I Love Paris in the Springtime

Parisians still rock in spite of all they have to put up with and so does Paris. Unless I’m mistaken (and I’ve visited 6 countries this year so far) it is only in Paris that people in the street make comments on your clothes. The Eiffel Tower is where you get your first French kiss. No not that kind – a kiss from a Frenchman. C’est comme ça in Paris – lovers embrace passionately everywhere. From my funky, chic Hotel Fabric in the 11th arrondissement near Place de la Republique, I have the world at my fingertips gastronomically speaking. The best restaurants these days are not in the classic central parts of Paris like St Germain and the Marais but the previously working class 9th, 10th and 11th arrondissements. This is where young chefs, who have trained in top starred restaurants, are now turning everything upside down, experimenting and breaking the stranglehold duo of ‘refined cooking equals expensive’. The new movement is called bistronomie and the deal is innovative accessibility – simple fabulous food in unpretentious surroundings.

A perfect example is the Clown Bar, walking distance from my hotel. I used to live across the road from this bar in the 80s and basically paid their rent for them. It’s a very old (1902), tiny bar graced with the most enchanting Belle Epoque circus tiles over the walls and ceiling. Three years ago it was sold and became a restaurant. The chef Sota Atsumi, Japanese born and French trained, is cooking supersonically refined and precise food without the stratospheric price. It’s not cheap but it’s not outrageous. And it’s still a wine bar with lots of desperately fashionable ‘natural’ wines on the list. The kitchen is minuscule, the whole place is the size of a postage stamp and you have to reserve miles in advance. Think a whole pigeon served with claws and everything - perfectly roasted legs and perfectly very pink breasts. Think foie-gras with beetroot. Think lemon tart with really sour curd topped with honey infused cream.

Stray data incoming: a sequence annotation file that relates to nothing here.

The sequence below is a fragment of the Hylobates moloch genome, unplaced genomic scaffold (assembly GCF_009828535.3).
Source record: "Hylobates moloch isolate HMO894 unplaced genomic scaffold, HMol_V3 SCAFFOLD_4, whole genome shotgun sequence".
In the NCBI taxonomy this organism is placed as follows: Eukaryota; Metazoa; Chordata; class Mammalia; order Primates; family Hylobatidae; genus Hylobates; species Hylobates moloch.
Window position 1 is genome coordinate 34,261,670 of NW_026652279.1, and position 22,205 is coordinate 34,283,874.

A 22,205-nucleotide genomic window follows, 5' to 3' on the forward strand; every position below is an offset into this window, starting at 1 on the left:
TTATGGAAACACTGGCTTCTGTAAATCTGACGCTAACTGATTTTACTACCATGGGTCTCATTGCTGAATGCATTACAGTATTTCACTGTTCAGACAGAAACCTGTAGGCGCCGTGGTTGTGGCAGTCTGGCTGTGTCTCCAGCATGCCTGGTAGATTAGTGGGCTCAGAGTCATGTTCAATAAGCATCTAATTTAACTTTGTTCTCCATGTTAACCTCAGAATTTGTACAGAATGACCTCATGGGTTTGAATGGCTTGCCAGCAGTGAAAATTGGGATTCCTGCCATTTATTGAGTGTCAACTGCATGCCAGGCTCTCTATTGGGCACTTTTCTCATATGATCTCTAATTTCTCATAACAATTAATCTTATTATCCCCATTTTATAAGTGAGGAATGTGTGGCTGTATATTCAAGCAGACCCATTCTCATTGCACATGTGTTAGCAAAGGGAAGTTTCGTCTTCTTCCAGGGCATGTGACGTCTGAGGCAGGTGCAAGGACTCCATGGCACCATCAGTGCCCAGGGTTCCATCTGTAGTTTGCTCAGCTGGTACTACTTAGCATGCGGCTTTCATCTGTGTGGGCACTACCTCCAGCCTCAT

Paris is still the gastronomic centre of France because it’s a melting pot of cultures and it has the population to support lots of restaurants. Another really good thing you can do when you get sick of following your google map around, is join a culinary tour. I did one in the Marais which was very good – we spent three hours visiting and tasting in cheese shops, wine bars, chocolate shops, charcuteries, boulangeries etc. It was cold and pouring with rain and a practicing terrorist stole my umbrella... but what do I care when the next stop is another wine bar?